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Saturday, 22 November 2014

Bahrain goes to polls as Shiite opposition boycotts........

MANAMA: Bahrain holds legislative elections on Saturday for the first time since a 2011 uprising, despite a boycott by the Shiite opposition that led the pro-democracy movement. 

The polls are being contested without a compromise in sight between authorities in the Sunni-ruled monarchy and the opposition, as highlighted by the two sides in interviews on Friday. 

The Gulf state's electorate of almost 350,000 is being called to choose 40 deputies, with most of the 266 candidates being Sunnis. 

Al-Wefaq, the main opposition group, warned that failure by the kingdom's rulers to loosen their grip on power could trigger a surge in violence. 

For her part, information minister Samira Rajab stressed that the government would not tolerate "chaos, unrest and foreign meddling" — a reference to Shiite Iran. 

The opposition's month-long uprising in early 2011 was crushed by the authorities. 

On the eve of elections, hundreds of demonstrators took to the streets of the Shiite village of Diraz in support of the boycott, with police firing tear gas to disperse them.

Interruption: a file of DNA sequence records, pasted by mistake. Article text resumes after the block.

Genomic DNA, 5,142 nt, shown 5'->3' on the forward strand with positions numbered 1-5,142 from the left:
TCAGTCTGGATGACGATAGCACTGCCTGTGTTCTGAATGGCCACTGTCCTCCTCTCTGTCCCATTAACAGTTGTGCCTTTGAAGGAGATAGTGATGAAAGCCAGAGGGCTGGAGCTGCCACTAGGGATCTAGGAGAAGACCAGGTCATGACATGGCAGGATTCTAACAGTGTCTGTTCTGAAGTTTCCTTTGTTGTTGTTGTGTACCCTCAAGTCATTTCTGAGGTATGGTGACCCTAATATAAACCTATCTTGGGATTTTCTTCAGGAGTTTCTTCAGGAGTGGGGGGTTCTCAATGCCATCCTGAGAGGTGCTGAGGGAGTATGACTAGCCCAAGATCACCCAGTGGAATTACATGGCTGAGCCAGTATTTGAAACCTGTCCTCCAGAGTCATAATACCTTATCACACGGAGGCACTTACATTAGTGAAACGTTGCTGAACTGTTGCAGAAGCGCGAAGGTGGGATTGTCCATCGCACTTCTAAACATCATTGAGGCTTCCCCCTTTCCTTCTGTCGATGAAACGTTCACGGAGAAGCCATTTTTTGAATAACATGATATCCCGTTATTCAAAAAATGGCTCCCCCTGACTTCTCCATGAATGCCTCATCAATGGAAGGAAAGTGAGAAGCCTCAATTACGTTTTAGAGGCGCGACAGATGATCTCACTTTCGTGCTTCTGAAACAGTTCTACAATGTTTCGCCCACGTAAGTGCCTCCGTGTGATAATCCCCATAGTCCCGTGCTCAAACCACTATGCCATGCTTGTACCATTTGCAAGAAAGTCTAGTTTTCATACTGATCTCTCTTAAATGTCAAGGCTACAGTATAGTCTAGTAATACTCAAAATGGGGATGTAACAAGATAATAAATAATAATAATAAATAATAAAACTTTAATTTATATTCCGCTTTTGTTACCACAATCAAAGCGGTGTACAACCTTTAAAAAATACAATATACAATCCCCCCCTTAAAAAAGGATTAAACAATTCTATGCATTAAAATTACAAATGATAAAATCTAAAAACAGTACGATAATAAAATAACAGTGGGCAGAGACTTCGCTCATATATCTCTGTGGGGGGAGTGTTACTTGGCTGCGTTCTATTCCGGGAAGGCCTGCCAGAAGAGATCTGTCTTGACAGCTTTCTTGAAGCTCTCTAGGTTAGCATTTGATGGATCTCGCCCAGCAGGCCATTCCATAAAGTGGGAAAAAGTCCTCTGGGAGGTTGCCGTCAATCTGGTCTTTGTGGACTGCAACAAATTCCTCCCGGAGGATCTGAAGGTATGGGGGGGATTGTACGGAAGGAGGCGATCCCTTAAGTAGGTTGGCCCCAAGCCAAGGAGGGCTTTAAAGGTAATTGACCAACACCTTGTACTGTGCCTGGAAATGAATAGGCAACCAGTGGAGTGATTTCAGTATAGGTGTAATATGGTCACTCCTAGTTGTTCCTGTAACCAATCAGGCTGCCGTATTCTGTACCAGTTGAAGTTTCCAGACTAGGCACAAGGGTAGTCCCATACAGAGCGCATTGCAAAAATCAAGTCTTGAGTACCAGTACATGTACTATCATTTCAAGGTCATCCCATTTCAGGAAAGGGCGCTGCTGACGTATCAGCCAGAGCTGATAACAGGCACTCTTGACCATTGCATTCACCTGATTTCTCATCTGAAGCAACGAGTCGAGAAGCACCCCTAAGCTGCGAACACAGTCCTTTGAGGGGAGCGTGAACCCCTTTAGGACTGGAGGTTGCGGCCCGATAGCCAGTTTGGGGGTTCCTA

"Boycott! Boycott!" they chanted. Shiite demonstrators frequently clash with security forces in villages outside the capital, and hundreds have been arrested and tried since the uprising. 

The political rivals have struggled to bury their differences through a so-called "national dialogue" that fell apart despite several rounds of negotiations. 

Al-Wefaq chief Sheikh Ali Salman told AFP the opposition could only resume talks if the government agreed to implement reforms in line with a strict timetable. 

He warned that failure to reach a political accord could spark an "explosion" of violence in Bahrain, home to the US Navy's Fifth Fleet and a partner in the US-led campaign against the Islamic State group in Syria and Iraq. 

The boycott stems from "the people's demand for democratic reforms," he said, predicting a maximum 30 percent turnout. 

The opposition wants a "real" constitutional monarchy with an elected prime minister independent from the Al-Khalifa royal family. 

But the Saudi-backed Sunni dynasty that rules over the majority Shiite kingdom has rejected the demand. 

In October, a court banned Al-Wefaq for three months for violating a law on associations. 

The movement refused to resume talks with the authorities in September despite a new proposal announced by Crown Prince Salman bin Hamad al-Khalifa. 

Salman said he did not expect the opposition to reach an agreement with the government, following Shiite-led protests he said had cost "at least 100 lives" over the past three years.